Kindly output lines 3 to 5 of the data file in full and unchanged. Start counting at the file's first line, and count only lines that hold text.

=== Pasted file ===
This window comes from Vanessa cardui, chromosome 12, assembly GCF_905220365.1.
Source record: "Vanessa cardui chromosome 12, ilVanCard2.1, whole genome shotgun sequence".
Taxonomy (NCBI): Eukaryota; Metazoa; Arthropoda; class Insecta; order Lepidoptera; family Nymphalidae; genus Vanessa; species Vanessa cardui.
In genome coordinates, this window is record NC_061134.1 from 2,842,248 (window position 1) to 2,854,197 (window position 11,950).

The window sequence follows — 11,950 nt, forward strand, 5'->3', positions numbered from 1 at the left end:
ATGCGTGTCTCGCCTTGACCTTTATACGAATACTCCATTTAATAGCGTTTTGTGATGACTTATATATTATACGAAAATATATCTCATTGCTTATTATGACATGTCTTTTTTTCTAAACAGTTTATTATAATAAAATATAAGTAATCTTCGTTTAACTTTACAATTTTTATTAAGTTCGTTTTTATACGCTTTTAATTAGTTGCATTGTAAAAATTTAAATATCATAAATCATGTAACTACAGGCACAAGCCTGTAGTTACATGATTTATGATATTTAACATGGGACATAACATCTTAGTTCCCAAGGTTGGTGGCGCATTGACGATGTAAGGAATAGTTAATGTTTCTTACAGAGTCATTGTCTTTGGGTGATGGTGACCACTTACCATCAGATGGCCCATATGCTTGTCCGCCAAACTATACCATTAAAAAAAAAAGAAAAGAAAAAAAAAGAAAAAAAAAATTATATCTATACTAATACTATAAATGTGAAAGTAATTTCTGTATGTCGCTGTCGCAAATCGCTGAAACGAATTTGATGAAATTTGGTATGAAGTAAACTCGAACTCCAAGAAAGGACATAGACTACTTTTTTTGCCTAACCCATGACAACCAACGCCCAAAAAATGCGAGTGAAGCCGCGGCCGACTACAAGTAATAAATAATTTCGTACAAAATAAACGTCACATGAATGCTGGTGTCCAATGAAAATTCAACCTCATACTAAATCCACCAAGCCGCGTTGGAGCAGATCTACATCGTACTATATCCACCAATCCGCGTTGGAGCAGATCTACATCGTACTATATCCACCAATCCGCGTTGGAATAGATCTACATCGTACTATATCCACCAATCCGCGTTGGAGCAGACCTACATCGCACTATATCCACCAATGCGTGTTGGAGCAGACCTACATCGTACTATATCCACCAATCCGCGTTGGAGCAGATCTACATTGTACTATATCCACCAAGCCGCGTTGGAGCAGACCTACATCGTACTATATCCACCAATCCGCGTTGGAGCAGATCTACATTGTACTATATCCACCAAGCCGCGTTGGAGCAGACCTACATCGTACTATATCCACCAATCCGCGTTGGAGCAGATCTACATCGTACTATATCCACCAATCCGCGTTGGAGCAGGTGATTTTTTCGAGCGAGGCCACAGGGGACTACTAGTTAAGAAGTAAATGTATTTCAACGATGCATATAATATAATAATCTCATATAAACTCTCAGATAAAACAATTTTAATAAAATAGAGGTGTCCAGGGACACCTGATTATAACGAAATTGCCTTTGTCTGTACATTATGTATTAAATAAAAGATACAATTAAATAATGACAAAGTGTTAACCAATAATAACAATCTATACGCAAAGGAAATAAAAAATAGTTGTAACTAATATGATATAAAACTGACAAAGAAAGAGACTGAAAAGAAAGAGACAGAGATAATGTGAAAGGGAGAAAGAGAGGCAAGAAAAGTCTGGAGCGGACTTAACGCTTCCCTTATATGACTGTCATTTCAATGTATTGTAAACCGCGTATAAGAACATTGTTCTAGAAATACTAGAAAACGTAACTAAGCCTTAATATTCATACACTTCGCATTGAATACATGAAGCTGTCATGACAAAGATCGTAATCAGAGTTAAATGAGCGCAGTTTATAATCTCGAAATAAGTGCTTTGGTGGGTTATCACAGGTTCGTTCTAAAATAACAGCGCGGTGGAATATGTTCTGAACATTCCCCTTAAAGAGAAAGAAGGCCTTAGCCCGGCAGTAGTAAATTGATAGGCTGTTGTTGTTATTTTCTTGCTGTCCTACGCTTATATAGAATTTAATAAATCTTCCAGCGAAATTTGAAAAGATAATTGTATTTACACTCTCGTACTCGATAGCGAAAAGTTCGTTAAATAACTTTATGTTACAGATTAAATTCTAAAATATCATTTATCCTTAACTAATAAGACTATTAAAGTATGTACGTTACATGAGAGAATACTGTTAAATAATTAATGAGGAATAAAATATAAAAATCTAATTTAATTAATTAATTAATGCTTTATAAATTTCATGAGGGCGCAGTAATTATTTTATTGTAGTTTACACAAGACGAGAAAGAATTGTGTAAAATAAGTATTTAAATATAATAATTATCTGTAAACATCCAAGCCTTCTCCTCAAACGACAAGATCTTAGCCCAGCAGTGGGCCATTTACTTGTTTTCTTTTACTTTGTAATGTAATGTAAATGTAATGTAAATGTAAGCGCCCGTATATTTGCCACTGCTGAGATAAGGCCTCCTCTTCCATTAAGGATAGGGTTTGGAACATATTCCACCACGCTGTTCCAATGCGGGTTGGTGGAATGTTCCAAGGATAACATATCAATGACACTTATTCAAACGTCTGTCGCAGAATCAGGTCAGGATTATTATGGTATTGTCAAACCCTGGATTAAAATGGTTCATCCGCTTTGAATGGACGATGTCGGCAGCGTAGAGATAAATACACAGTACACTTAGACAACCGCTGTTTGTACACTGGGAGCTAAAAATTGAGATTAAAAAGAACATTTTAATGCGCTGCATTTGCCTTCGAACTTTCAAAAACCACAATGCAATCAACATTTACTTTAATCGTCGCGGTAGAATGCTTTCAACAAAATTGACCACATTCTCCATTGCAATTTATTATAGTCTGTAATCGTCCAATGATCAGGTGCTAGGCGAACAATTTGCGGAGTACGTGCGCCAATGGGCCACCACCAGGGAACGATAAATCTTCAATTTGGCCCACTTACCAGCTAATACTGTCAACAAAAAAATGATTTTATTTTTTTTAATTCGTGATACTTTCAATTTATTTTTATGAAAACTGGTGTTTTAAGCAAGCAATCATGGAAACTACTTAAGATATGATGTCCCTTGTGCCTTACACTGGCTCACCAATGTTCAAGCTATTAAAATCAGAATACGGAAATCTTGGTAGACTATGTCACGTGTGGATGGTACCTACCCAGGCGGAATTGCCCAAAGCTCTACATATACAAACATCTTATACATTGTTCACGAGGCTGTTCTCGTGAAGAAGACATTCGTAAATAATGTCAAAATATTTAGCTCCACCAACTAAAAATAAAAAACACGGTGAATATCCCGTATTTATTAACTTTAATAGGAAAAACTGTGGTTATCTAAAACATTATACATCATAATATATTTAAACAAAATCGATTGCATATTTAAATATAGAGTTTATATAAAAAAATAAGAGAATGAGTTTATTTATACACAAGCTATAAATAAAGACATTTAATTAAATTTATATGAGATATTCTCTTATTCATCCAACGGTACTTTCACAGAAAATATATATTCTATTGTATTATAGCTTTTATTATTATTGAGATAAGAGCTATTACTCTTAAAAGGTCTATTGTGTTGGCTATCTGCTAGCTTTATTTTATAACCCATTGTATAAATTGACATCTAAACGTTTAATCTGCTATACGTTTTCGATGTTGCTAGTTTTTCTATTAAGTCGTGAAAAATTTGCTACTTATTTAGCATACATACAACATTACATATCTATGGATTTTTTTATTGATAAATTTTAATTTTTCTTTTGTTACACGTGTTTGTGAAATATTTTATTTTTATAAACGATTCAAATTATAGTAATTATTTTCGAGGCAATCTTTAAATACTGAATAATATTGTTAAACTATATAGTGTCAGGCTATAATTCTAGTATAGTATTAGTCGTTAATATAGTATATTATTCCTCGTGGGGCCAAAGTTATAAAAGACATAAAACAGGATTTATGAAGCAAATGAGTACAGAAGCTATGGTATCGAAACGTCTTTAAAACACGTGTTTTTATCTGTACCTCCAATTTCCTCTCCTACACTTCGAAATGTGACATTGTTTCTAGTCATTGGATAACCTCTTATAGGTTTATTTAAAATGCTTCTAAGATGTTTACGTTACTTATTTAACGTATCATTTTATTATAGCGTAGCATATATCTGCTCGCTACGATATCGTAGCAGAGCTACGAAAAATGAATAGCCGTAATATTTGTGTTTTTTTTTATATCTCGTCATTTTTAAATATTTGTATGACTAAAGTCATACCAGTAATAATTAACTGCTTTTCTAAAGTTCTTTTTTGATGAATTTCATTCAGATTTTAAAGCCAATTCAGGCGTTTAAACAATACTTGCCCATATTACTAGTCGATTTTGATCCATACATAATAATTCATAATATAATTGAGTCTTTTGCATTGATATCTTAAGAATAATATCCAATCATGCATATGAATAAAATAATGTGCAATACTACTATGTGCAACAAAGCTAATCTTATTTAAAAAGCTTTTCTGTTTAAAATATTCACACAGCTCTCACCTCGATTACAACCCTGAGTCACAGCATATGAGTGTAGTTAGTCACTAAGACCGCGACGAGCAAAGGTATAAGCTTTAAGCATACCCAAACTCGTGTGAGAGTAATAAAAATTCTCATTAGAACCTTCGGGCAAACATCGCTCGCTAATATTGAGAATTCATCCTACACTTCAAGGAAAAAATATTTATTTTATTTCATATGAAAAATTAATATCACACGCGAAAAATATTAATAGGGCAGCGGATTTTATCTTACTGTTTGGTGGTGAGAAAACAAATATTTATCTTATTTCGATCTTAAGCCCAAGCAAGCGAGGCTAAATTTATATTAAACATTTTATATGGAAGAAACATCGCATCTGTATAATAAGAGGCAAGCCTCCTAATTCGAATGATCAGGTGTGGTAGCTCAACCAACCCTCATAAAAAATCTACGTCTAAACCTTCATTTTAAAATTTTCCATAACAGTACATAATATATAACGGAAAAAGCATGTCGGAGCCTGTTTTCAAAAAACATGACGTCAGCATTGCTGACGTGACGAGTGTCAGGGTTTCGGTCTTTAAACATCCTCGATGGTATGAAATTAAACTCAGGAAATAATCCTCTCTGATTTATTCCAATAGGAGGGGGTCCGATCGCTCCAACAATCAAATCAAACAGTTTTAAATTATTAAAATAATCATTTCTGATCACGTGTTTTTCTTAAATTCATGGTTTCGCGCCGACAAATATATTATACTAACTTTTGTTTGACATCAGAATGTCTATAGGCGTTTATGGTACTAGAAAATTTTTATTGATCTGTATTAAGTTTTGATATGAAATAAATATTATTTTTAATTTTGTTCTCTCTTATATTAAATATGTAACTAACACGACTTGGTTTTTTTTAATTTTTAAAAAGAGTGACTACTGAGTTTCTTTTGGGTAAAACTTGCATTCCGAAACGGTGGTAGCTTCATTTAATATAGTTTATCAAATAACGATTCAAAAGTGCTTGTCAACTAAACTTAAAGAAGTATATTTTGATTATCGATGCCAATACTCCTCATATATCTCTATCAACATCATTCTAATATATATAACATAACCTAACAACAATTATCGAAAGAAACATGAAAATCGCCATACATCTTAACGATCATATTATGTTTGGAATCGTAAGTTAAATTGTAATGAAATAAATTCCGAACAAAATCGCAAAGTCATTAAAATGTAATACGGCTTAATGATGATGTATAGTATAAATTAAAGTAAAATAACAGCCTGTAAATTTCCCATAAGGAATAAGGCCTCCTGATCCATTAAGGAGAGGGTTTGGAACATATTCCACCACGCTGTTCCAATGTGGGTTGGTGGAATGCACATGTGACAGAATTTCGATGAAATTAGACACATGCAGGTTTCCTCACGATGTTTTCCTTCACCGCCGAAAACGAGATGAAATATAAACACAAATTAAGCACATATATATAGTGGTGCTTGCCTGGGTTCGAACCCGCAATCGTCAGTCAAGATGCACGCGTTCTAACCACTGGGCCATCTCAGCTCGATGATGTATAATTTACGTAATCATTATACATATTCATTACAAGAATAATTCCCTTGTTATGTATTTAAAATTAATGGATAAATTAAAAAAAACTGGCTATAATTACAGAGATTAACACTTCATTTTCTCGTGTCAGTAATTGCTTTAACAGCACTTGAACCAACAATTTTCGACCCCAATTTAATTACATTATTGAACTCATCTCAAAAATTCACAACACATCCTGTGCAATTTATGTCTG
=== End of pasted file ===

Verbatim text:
Taxonomy (NCBI): Eukaryota; Metazoa; Arthropoda; class Insecta; order Lepidoptera; family Nymphalidae; genus Vanessa; species Vanessa cardui.
In genome coordinates, this window is record NC_061134.1 from 2,842,248 (window position 1) to 2,854,197 (window position 11,950).

The window sequence follows — 11,950 nt, forward strand, 5'->3', positions numbered from 1 at the left end: